Warning: This is more of an angry rant than typical review. Contains spoilers.
I don’t consider myself an angry person but watching Somm 3 made me angry. And this was all the while drinking some great natural wines at my local watering hole which should have made watching the movie a more than pleasant experience. The opposite happened.
How to begin? Thematically Somm 1 was most straightforward in focusing on the MS exams, illuminating the obscure process and struggle for the lay viewer. They focused on the individual candidates, making you really root for their success. Great movie material. However Somm 2 tried to go behind the scenes, becoming a more typical “wine movie” in showcasing the producers and winemaking. Somm 3 tried to go in between to feature the wine market, in what makes the market tick by curiously focusing on the Judgement of Paris. The idea of the second Judgement of Paris for Pinot Noir and discussing the Burgundy market around the world afterwards, would have made for a cool movie. Despite the showing of famous names Jancis Robinson MW, Fred Dame MS and Steven Spurrier — it all fell flat.
The first half spent time hyping up Jancis Robinson MW, Fred Dame MS and Steve Spurrier but their actual appearance in the show ended up being only a small portion. They talked about their respective wine journeys and how they ended up where they are. This in itself would have been cool mini biopics but alas, no. Randomly they wavered off after covering the Judgement of Paris in creating a market for Californian wines. Instead of asking Steven Spurrier to host it himself with current market’s top Pinots, they hand the baton to familiar Somm 1 face Dustin Wilson MS to host it with his fellow elite somm pals all based in US.
This is still not a problem since they were top professionals right? No. The wine selection is baffling, choosing Marquis D’Angerville Volnay 1er Cru Champans 2015 and Bachelet Gevrey Chambertin 1er Cru Les Corbeaux 2015 as representatives of top Burgundy today. These are two very respectable producers but they hardly make for top billing of the region. They didn’t have to pick old cliches such as DRC and Leroy but there are certain more exciting new domaines on the block, namely Roumier, Rousseau, Dujac as just examples I can immediately think of. The new world wines they chose were also curious: namely Rajat Parr’s Domaine de la Cote and By Farr from Australia. I think there was also a Chilean Pinot but I didn’t pay attention. But um, what? Is that all you canvassed so far when you are trying to think of great Pinot from around the world? In the US alone, there are tons of options in California but also Washington and Oregon. Australia and New Zealand are not very well presented as well.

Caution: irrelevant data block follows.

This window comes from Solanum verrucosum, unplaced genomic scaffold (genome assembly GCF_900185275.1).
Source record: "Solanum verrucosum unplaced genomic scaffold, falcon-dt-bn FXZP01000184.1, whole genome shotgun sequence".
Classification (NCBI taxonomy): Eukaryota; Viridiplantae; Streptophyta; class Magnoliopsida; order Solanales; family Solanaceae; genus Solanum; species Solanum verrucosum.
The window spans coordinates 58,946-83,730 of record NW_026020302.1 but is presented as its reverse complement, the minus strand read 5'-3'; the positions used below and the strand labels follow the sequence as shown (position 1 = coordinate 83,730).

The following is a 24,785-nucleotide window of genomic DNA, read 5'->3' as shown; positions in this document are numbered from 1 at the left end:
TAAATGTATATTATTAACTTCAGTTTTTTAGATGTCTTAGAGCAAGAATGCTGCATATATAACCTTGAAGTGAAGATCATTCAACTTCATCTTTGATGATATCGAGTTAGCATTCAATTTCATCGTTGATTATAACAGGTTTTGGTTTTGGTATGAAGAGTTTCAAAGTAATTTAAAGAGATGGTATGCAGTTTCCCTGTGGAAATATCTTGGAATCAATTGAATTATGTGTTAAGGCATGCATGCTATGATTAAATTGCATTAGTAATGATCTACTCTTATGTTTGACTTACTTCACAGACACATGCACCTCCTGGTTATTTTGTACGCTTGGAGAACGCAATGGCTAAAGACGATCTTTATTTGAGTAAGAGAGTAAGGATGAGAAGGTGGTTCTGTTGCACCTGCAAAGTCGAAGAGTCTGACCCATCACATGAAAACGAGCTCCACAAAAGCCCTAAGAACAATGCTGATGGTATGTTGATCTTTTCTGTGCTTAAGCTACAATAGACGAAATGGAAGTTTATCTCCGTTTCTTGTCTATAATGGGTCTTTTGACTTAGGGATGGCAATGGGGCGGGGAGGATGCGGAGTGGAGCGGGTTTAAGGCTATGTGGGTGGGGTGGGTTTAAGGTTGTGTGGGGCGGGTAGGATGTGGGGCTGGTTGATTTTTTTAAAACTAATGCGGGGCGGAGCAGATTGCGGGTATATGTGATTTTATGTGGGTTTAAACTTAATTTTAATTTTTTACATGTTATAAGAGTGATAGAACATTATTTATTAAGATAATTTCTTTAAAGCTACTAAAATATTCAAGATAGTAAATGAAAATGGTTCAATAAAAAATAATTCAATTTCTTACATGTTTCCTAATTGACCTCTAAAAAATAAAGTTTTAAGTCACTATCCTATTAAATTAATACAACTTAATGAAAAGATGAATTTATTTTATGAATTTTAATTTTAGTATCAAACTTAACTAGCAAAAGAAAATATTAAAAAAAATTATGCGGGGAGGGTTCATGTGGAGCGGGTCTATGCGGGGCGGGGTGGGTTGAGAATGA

This lazy attempt to find good Pinot Noir for their new Judgement of Pinot is made worse into a Rajat Parr advertorial when Domaine de la Cote is found to be on par with Marquis D’Angerville. I’m sure Rajat Parr is a great guy but Dustin Wilson reeks of sucking up to him when he goes on about the great work he is doing in California. The only one who was honest at the tasting was Arvid Rosengren, who described Domaine de la Cote blind as something on the lines of, clearly someone trying hard to make an elegant style wine out of a hot place. He appreciated the effort but he also insinuated that someone is trying too hard to conform stylistically to what’s fashionable now (Burgundian) instead of attempting to make a good wine for the region period.
Later Dustin reconvened with the famous critics and they respectively chose their faves then end. That’s it. I am not fucking kidding you. Firstly they failed to thoroughly describe the effects of Judgement of Paris and its ramifications, secondly they don’t make a connection as to why there is great Pinot everywhere (better technology, more sharing of wine techniques, shift in tastes etc) and what the Judgement of Pinot will try and prove. All in all, the movie seemed like a haphazardly edited B-roll of a movie they were trying to make and then gave up halfway.
Watch C’est Qui Nous Lie/Back to Burgundy (2017) instead and run!